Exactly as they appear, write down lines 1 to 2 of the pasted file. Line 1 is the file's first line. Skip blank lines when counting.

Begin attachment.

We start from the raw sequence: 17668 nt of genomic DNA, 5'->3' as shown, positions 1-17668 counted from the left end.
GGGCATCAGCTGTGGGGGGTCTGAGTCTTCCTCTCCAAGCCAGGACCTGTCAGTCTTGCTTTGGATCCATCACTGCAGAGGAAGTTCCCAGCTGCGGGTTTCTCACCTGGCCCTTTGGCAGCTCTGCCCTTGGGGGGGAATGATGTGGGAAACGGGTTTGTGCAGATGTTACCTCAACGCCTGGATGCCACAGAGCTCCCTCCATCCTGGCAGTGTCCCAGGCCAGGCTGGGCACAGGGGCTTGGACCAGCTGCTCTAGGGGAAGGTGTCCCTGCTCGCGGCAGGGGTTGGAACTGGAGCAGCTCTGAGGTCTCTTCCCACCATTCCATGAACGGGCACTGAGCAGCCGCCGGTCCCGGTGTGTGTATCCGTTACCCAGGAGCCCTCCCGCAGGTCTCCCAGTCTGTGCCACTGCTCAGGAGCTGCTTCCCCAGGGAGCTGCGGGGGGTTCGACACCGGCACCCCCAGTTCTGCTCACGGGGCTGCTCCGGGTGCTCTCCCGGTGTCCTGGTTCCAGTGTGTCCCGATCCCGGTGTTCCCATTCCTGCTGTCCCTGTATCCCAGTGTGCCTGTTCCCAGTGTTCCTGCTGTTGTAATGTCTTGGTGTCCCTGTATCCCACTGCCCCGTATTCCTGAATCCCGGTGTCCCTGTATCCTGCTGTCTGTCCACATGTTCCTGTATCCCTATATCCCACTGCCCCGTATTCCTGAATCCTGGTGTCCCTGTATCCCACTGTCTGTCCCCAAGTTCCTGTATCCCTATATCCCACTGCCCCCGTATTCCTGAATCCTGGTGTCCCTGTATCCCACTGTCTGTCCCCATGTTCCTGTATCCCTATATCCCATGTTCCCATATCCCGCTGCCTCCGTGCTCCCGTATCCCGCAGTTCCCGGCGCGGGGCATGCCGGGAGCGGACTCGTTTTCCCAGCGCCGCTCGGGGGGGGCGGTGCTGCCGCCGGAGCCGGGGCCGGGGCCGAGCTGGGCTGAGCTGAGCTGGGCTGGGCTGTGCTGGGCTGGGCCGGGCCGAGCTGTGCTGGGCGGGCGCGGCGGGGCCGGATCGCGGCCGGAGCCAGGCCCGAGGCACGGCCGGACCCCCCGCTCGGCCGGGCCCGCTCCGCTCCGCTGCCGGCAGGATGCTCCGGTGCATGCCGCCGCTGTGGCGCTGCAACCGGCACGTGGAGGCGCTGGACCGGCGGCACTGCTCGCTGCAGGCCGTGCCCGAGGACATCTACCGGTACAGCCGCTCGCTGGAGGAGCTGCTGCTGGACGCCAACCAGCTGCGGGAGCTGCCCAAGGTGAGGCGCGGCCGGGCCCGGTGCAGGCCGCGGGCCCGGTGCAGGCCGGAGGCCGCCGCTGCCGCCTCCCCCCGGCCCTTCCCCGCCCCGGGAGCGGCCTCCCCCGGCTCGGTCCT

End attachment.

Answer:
We start from the raw sequence: 17668 nt of genomic DNA, 5'->3' as shown, positions 1-17668 counted from the left end.
GGGCATCAGCTGTGGGGGGTCTGAGTCTTCCTCTCCAAGCCAGGACCTGTCAGTCTTGCTTTGGATCCATCACTGCAGAGGAAGTTCCCAGCTGCGGGTTTCTCACCTGGCCCTTTGGCAGCTCTGCCCTTGGGGGGGAATGATGTGGGAAACGGGTTTGTGCAGATGTTACCTCAACGCCTGGATGCCACAGAGCTCCCTCCATCCTGGCAGTGTCCCAGGCCAGGCTGGGCACAGGGGCTTGGACCAGCTGCTCTAGGGGAAGGTGTCCCTGCTCGCGGCAGGGGTTGGAACTGGAGCAGCTCTGAGGTCTCTTCCCACCATTCCATGAACGGGCACTGAGCAGCCGCCGGTCCCGGTGTGTGTATCCGTTACCCAGGAGCCCTCCCGCAGGTCTCCCAGTCTGTGCCACTGCTCAGGAGCTGCTTCCCCAGGGAGCTGCGGGGGGTTCGACACCGGCACCCCCAGTTCTGCTCACGGGGCTGCTCCGGGTGCTCTCCCGGTGTCCTGGTTCCAGTGTGTCCCGATCCCGGTGTTCCCATTCCTGCTGTCCCTGTATCCCAGTGTGCCTGTTCCCAGTGTTCCTGCTGTTGTAATGTCTTGGTGTCCCTGTATCCCACTGCCCCGTATTCCTGAATCCCGGTGTCCCTGTATCCTGCTGTCTGTCCACATGTTCCTGTATCCCTATATCCCACTGCCCCGTATTCCTGAATCCTGGTGTCCCTGTATCCCACTGTCTGTCCCCAAGTTCCTGTATCCCTATATCCCACTGCCCCCGTATTCCTGAATCCTGGTGTCCCTGTATCCCACTGTCTGTCCCCATGTTCCTGTATCCCTATATCCCATGTTCCCATATCCCGCTGCCTCCGTGCTCCCGTATCCCGCAGTTCCCGGCGCGGGGCATGCCGGGAGCGGACTCGTTTTCCCAGCGCCGCTCGGGGGGGGCGGTGCTGCCGCCGGAGCCGGGGCCGGGGCCGAGCTGGGCTGAGCTGAGCTGGGCTGGGCTGTGCTGGGCTGGGCCGGGCCGAGCTGTGCTGGGCGGGCGCGGCGGGGCCGGATCGCGGCCGGAGCCAGGCCCGAGGCACGGCCGGACCCCCCGCTCGGCCGGGCCCGCTCCGCTCCGCTGCCGGCAGGATGCTCCGGTGCATGCCGCCGCTGTGGCGCTGCAACCGGCACGTGGAGGCGCTGGACCGGCGGCACTGCTCGCTGCAGGCCGTGCCCGAGGACATCTACCGGTACAGCCGCTCGCTGGAGGAGCTGCTGCTGGACGCCAACCAGCTGCGGGAGCTGCCCAAGGTGAGGCGCGGCCGGGCCCGGTGCAGGCCGCGGGCCCGGTGCAGGCCGGAGGCCGCCGCTGCCGCCTCCCCCCGGCCCTTCCCCGCCCCGGGAGCGGCCTCCCCCGGCTCGGTCCT